Key Compliance

The IRS and Federal regulations require certain standards to be met when documenting, recording and submitting reimbursable expenses.  These include:

  • Submitting expenses for reimbursement within a reasonable time limit
  • Documenting the specific business purpose of an expense
  • Providing receipts and proof of payment
  • Segregating unallowable or excessive expenses

Reimbursement Submission Time Limit

The IRS requires travel expense reimbursements to be reported within a reasonable period of time.  The determination of a reasonable period of time will depend upon the facts and circumstances, but is generally held to be no later than 120 days after the date of the expense.  In addition, in order to adhere to generally accepted accounting principles, the traveler should be mindful of the University’s June 30th fiscal year end, and all expenses for that year should be reported prior to year end to ensure that the expense is appropriately captured in the financial statements and in the department’s budget for the appropriate fiscal period.  Expense reimbursements should be submitted to the department within 10 business days after return from the trip or bi-monthly for any business expenses that are incurred.  Reimbursement requests must be submitted to department NO LATER than 120 days after the date of the expense.  Late submissions may only be reimbursed with the approval of the department.  Reimbursements submitted more than 120 days after the date of the expense require Supplemental Approval.   

Please note that supporting documentation must be provided in order to describe the circumstances leading to the late submission in order to evaluate whether this is a taxable event.  If the circumstances described would not have prevented the traveler from submitting within the proper timeframe, they are considered taxable income to the traveler.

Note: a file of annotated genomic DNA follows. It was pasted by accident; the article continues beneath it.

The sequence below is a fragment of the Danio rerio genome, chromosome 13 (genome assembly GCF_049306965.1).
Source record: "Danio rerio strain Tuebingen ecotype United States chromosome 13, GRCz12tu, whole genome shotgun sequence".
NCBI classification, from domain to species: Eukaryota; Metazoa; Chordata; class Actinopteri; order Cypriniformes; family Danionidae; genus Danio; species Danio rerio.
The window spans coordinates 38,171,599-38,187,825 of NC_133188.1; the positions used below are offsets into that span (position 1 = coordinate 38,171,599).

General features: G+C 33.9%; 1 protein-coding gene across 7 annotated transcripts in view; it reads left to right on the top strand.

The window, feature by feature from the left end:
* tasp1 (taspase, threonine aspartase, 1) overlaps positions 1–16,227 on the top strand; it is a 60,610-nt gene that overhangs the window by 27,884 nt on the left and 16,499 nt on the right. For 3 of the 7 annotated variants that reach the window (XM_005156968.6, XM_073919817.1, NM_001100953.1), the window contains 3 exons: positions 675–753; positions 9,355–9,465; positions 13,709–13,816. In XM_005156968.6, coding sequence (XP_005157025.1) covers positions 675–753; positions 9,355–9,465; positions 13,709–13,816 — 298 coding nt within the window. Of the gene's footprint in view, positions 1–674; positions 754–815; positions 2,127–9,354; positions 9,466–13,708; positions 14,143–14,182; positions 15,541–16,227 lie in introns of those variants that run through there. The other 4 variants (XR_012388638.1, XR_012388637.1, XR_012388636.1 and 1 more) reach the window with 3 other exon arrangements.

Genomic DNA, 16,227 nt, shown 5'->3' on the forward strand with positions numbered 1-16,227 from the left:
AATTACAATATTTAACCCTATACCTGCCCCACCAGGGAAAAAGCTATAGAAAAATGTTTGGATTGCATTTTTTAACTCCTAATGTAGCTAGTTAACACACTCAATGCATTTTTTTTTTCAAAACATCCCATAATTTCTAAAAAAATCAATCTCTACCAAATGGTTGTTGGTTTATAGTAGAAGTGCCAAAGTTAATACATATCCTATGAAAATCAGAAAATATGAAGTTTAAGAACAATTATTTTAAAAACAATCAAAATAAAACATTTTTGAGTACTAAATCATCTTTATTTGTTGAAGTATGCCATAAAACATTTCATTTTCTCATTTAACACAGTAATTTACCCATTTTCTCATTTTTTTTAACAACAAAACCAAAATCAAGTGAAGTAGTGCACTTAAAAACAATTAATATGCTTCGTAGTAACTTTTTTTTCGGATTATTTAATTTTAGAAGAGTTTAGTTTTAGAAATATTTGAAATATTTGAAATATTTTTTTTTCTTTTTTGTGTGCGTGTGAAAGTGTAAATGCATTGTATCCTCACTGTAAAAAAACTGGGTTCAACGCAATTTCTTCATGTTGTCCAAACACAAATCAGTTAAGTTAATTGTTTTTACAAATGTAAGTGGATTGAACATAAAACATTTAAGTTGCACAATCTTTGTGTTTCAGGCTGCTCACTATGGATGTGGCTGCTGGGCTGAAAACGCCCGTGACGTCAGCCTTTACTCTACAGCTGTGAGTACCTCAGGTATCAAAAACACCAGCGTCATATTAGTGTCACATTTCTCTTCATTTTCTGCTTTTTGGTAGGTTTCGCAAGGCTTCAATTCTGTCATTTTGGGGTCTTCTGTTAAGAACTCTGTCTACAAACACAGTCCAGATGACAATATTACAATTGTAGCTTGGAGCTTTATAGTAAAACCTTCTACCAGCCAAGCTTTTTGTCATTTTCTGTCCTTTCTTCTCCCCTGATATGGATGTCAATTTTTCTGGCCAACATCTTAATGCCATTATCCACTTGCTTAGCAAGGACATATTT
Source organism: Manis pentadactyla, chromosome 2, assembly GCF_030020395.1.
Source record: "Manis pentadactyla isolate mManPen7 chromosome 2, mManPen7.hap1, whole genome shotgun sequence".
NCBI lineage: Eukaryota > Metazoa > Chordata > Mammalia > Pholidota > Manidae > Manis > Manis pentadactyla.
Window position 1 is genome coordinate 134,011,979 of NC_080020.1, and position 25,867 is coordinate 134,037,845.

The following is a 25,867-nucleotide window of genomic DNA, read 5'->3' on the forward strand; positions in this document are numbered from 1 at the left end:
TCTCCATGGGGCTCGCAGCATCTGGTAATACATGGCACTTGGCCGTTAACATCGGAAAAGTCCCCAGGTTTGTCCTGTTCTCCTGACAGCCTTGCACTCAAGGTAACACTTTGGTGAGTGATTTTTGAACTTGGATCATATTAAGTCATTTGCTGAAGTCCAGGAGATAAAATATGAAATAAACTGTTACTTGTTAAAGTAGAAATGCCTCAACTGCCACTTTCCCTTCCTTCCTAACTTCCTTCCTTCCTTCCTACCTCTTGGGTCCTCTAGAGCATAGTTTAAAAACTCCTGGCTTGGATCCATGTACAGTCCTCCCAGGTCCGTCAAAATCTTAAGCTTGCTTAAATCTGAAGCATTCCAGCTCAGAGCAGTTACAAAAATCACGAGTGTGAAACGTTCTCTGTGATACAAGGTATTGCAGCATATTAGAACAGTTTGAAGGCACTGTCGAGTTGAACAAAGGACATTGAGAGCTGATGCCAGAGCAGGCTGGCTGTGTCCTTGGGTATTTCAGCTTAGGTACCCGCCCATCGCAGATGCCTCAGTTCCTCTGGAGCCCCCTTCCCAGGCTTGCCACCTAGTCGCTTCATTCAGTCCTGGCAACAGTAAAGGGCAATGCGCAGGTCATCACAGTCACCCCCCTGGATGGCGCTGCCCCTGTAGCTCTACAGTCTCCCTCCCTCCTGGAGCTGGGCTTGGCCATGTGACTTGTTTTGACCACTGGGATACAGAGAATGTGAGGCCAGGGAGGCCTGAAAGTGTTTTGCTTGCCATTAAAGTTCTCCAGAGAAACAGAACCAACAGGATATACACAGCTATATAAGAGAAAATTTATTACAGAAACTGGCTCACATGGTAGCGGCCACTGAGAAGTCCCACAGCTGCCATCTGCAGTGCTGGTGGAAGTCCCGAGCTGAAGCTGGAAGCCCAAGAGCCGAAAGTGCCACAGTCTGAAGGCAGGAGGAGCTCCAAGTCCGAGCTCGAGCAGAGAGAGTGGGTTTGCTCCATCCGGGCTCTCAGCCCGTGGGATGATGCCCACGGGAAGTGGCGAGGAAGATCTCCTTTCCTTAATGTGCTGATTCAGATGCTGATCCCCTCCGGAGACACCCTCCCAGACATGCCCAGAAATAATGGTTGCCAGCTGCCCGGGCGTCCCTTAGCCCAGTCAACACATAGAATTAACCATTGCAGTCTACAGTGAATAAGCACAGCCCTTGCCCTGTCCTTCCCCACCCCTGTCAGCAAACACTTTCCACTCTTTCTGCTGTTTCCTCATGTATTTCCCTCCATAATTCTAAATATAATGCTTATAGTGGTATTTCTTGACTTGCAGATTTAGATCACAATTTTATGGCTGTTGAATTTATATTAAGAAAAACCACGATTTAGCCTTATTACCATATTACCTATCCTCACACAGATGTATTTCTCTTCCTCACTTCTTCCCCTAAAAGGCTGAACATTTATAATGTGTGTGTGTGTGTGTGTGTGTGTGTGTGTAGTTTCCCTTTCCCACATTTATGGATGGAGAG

Expense reimbursements submitted after one year require an exception request and are always considered taxable income to the traveler and will be reported on their annual Form W-2 form.  Note: Departments, please fill out box "Date Received by Department" at the top of each TBER Form.  

 

Business Purpose

All expenses must be for a valid business purpose that is necessary and reasonable in order to conduct University business.  A business purpose must be documented for all expenditures for which a traveler is requesting reimbursement.

 

Business purpose must be specific.  “Travel to Boston, MA to speak at Accounts Payable Network conference” is an appropriately documented business purpose.  “Travel to Boston for conference” is not. The business purpose of an expense may be obvious to the traveler, but not to a third-party reviewer. Each travel and business reimbursement request must be supported by a detailed business purpose that includes the following information:

  • Who traveled or attended the event
  • What type of event or activity was attended or what purchase was made
  • When the event or activity took place
  • Where the event or activity took place
  • Why and how it ties in to Columbia University’s business

Receipts